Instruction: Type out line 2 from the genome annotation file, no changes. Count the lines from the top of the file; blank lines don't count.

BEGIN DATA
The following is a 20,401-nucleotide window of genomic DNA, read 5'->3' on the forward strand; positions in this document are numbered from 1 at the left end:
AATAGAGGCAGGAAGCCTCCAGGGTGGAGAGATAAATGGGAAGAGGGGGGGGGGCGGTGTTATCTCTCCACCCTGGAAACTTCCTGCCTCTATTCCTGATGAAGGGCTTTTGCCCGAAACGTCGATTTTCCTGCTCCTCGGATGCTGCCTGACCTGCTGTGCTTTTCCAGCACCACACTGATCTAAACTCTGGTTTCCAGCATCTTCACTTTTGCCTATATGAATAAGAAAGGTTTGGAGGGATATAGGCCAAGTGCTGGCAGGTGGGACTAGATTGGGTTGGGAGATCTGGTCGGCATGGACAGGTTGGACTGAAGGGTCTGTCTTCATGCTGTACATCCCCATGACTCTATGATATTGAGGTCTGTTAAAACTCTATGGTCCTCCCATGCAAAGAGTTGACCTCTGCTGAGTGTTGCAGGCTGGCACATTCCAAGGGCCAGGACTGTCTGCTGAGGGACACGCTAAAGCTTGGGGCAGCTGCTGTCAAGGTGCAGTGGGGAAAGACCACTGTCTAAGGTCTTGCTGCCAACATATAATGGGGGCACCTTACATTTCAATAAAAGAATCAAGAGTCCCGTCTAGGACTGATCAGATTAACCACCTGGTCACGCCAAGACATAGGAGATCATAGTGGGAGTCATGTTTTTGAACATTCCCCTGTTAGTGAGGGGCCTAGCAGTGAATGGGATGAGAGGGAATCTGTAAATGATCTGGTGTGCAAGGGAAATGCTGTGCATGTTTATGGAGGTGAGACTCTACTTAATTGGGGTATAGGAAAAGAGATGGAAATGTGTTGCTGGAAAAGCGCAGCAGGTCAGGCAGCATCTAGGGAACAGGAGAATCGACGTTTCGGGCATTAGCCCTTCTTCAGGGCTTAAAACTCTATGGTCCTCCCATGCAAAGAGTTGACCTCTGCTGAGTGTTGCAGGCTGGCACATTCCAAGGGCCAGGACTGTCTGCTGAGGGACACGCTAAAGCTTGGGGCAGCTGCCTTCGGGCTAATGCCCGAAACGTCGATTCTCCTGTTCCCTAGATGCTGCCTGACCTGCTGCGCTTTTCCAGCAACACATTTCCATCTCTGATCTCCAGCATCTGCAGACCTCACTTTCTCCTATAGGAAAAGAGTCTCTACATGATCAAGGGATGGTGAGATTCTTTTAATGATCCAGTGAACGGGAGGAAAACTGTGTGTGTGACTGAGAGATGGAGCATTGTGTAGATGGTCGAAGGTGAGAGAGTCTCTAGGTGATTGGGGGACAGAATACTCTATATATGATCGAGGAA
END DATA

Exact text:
AATAGAGGCAGGAAGCCTCCAGGGTGGAGAGATAAATGGGAAGAGGGGGGGGGGCGGTGTTATCTCTCCACCCTGGAAACTTCCTGCCTCTATTCCTGATGAAGGGCTTTTGCCCGAAACGTCGATTTTCCTGCTCCTCGGATGCTGCCTGACCTGCTGTGCTTTTCCAGCACCACACTGATCTAAACTCTGGTTTCCAGCATCTTCACTTTTGCCTATATGAATAAGAAAGGTTTGGAGGGATATAGGCCAAGTGCTGGCAGGTGGGACTAGATTGGGTTGGGAGATCTGGTCGGCATGGACAGGTTGGACTGAAGGGTCTGTCTTCATGCTGTACATCCCCATGACTCTATGATATTGAGGTCTGTTAAAACTCTATGGTCCTCCCATGCAAAGAGTTGACCTCTGCTGAGTGTTGCAGGCTGGCACATTCCAAGGGCCAGGACTGTCTGCTGAGGGACACGCTAAAGCTTGGGGCAGCTGCTGTCAAGGTGCAGTGGGGAAAGACCACTGTCTAAGGTCTTGCTGCCAACATATAATGGGGGCACCTTACATTTCAATAAAAGAATCAAGAGTCCCGTCTAGGACTGATCAGATTAACCACCTGGTCACGCCAAGACATAGGAGATCATAGTGGGAGTCATGTTTTTGAACATTCCCCTGTTAGTGAGGGGCCTAGCAGTGAATGGGATGAGAGGGAATCTGTAAATGATCTGGTGTGCAAGGGAAATGCTGTGCATGTTTATGGAGGTGAGACTCTACTTAATTGGGGTATAGGAAAAGAGATGGAAATGTGTTGCTGGAAAAGCGCAGCAGGTCAGGCAGCATCTAGGGAACAGGAGAATCGACGTTTCGGGCATTAGCCCTTCTTCAGGGCTTAAAACTCTATGGTCCTCCCATGCAAAGAGTTGACCTCTGCTGAGTGTTGCAGGCTGGCACATTCCAAGGGCCAGGACTGTCTGCTGAGGGACACGCTAAAGCTTGGGGCAGCTGCCTTCGGGCTAATGCCCGAAACGTCGATTCTCCTGTTCCCTAGATGCTGCCTGACCTGCTGCGCTTTTCCAGCAACACATTTCCATCTCTGATCTCCAGCATCTGCAGACCTCACTTTCTCCTATAGGAAAAGAGTCTCTACATGATCAAGGGATGGTGAGATTCTTTTAATGATCCAGTGAACGGGAGGAAAACTGTGTGTGTGACTGAGAGATGGAGCATTGTGTAGATGGTCGAAGGTGAGAGAGTCTCTAGGTGATTGGGGGACAGAATACTCTATATATGATCGAGGAA